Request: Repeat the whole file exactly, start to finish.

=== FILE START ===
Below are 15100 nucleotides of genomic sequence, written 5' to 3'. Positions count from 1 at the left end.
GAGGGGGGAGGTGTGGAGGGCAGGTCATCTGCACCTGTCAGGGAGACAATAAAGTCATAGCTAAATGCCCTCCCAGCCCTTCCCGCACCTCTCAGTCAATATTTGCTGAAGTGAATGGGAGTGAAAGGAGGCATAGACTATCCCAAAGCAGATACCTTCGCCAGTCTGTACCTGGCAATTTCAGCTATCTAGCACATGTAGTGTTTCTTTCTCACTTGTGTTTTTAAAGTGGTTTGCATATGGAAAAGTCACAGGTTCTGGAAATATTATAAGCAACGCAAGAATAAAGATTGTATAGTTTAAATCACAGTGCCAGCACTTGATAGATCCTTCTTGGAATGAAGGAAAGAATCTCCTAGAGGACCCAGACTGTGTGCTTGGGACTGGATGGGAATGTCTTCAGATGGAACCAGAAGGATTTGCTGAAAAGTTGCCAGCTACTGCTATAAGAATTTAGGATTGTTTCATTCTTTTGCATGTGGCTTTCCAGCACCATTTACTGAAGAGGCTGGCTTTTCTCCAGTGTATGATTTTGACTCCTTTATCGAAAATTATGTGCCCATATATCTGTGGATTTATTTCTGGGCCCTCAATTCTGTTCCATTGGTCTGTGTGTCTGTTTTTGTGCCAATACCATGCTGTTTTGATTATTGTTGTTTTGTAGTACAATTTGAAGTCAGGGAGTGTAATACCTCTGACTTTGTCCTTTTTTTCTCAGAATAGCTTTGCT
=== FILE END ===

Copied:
Below are 15100 nucleotides of genomic sequence, written 5' to 3'. Positions count from 1 at the left end.
GAGGGGGGAGGTGTGGAGGGCAGGTCATCTGCACCTGTCAGGGAGACAATAAAGTCATAGCTAAATGCCCTCCCAGCCCTTCCCGCACCTCTCAGTCAATATTTGCTGAAGTGAATGGGAGTGAAAGGAGGCATAGACTATCCCAAAGCAGATACCTTCGCCAGTCTGTACCTGGCAATTTCAGCTATCTAGCACATGTAGTGTTTCTTTCTCACTTGTGTTTTTAAAGTGGTTTGCATATGGAAAAGTCACAGGTTCTGGAAATATTATAAGCAACGCAAGAATAAAGATTGTATAGTTTAAATCACAGTGCCAGCACTTGATAGATCCTTCTTGGAATGAAGGAAAGAATCTCCTAGAGGACCCAGACTGTGTGCTTGGGACTGGATGGGAATGTCTTCAGATGGAACCAGAAGGATTTGCTGAAAAGTTGCCAGCTACTGCTATAAGAATTTAGGATTGTTTCATTCTTTTGCATGTGGCTTTCCAGCACCATTTACTGAAGAGGCTGGCTTTTCTCCAGTGTATGATTTTGACTCCTTTATCGAAAATTATGTGCCCATATATCTGTGGATTTATTTCTGGGCCCTCAATTCTGTTCCATTGGTCTGTGTGTCTGTTTTTGTGCCAATACCATGCTGTTTTGATTATTGTTGTTTTGTAGTACAATTTGAAGTCAGGGAGTGTAATACCTCTGACTTTGTCCTTTTTTTCTCAGAATAGCTTTGCT